Lester Piggott

Lester Piggott Born in Wantage, Berkshire on November 5, 1935, Lester Piggott was the greatest Flat jockey of his era and was held in awe by many of his contemporaries. He rode his first winner in Britain, The Chase, at Haydock in August, 1948, and his last, Palacegate Jack, at the same Merseyside track in October, 1994. In the intervening 46 years, Piggott rode 4,493 winners and became Champion Jockey eleven times, including eight years running between 1964 and 1971.

Piggott was uncommonly tall for a Flat jockey, at 5′ 8″, and his height, together with his idiosyncratic, short riding style, led to him being nicknamed the ‘Long Fellow’. He was also famously tight-lipped, mainly due to a hearing impairment and slight speech impediment, and was known, less kindly, as ‘Old Stone Face’. Piggott enjoyed fruitful associations with three of the most successful trainers in the history of British Flat racing, namely Sir Noel Murless, Vincent O’Brien and Sir Henry Cecil, and won 30 English Classics; he remains the leading jockey in the history of the Derby, with nine wins between 1954 and 1983.

Remarkably, Piggott also remains, far and away, the most successful jockey in the history of Royal Ascot, with 116 victories, including a record 11 in the Gold Cup, in an era when the Royal Meeting was confined to four days. He also rode Nijinsky, trained by Vincent O’Brien, to victory in the 2,000 Guineas, Derby and St. Leger in 1970, thereby completing the English Triple Crown.

Piggott retired from race riding for the first time in 1985, but was subsequently found guilty of tax fraud and sentenced to three years’ imprisonment, of which he served just over a year. He came out of retirement in 1990, famously winning the Breeders’ Cup Mile at Belmont Park, New York on Royal Academy, also trained by Vincent O’Brien, less than two weeks after his return to the saddle. He also won the 2,000 Guineas in 1992, on Rodrigo De Triano, trained by Peter Chapple-Hyam, before retiring for a second, and final, time in 1995.

Lester Piggott – Three Best Rides

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Steve Redgrave

On July 27, 1996, shortly after winning the fourth of his five Olympic gold medals, alongside Matthew Pinsent in the coxless pair, in Atlanta, Steve Redgrave famously declared, ‘If anyone sees me go near a boat, you’ve got my permission to shoot me.’ However, Redgrave had a change of heart and returned to training for the Millenium Olympic Games in Sydney, only to be diagnosed with type two diabetes, at the age of 35, a few months later. Unsuited by the low-calorie diet he was prescribed following his diagnosis, he reverted to his previous high-calorie diet and opted, instead, to inject himself with insulin, up to ten times a day, to maintain his training regime.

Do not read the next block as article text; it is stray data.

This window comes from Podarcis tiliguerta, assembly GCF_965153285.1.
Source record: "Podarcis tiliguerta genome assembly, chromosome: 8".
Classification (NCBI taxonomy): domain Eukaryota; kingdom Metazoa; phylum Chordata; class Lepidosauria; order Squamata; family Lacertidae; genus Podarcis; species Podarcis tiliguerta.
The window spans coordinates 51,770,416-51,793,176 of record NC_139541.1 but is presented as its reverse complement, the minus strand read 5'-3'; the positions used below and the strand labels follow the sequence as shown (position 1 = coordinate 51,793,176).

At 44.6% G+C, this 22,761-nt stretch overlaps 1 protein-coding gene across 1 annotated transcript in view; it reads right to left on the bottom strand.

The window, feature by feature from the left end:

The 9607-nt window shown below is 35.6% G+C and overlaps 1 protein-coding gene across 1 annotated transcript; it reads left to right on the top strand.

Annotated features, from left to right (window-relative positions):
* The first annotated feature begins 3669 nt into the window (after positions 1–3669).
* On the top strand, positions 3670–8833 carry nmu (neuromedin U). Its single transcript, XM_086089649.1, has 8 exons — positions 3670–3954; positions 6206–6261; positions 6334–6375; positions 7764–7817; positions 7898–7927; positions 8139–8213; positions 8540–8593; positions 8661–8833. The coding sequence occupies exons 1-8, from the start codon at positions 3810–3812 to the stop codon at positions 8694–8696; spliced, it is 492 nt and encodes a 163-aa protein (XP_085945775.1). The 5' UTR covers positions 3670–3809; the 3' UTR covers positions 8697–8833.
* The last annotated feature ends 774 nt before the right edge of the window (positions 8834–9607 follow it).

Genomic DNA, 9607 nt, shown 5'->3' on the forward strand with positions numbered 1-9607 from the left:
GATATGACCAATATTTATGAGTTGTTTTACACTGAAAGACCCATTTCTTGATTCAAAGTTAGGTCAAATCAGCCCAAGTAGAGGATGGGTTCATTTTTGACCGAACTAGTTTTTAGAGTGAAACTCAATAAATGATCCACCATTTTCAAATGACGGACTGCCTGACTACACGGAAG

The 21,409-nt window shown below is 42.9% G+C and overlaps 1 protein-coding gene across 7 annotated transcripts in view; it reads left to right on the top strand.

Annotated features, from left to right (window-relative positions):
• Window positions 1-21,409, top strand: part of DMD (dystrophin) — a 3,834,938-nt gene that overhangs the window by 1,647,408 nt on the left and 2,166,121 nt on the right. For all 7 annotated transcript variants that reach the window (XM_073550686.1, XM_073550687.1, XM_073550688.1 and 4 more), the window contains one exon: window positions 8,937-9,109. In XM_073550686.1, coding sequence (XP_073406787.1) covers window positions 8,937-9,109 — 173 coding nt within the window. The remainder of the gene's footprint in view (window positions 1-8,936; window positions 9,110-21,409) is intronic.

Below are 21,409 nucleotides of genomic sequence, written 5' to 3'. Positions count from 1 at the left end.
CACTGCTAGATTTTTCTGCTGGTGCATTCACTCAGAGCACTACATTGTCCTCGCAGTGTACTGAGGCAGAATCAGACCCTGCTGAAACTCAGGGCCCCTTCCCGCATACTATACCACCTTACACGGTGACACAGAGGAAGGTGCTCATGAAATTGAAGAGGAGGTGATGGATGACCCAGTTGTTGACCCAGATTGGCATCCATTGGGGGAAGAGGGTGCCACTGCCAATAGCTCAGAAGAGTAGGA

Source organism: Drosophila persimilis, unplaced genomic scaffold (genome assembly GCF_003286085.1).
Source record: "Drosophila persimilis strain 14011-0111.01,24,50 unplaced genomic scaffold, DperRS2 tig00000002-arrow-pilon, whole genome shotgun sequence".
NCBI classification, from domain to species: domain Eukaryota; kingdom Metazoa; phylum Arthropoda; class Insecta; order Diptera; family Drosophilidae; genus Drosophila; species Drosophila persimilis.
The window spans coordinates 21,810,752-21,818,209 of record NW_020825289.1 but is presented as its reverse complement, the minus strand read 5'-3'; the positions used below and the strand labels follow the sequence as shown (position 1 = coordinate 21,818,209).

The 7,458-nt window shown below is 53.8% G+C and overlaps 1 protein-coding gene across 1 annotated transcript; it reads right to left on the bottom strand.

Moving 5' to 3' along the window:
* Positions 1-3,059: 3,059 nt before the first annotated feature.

Despite expressing doubts, more than once, that he would make it to Sydney at all, Redgrave took his place alongside Pinsent, James Cracknell and Tim Foster in the coxless four and, on September 23, 2000, at the age of 38, became the most successful rower in Olympic history. Indeed, he also became one of only four athletes to win five consecutive Olympic gold medals and was duly knighted, for services to rowing, in the 2001 New Year Honours.

Born, fittingly, in Marlow, Buckinghamshire – a Georgian market town on the River Thames, between Henley and Windsor – Redgrave won his first Olympic gold medal alongside Richard Budgett, Martin Cross and Andy Holmes, under the guidance of coxswain Adrian Ellison, in the coxed four in Los Angeles in 1984. He subsequently triumphed three times in the coxless pair, alongside Andy Holmes in Seoul in 1988 and Pinsent in Barcelona in 1992 and Atlanta in 1996, before ending his career on a high note in Sydney.

Pinsent & Redgrave win Gold (1996 Olympics)

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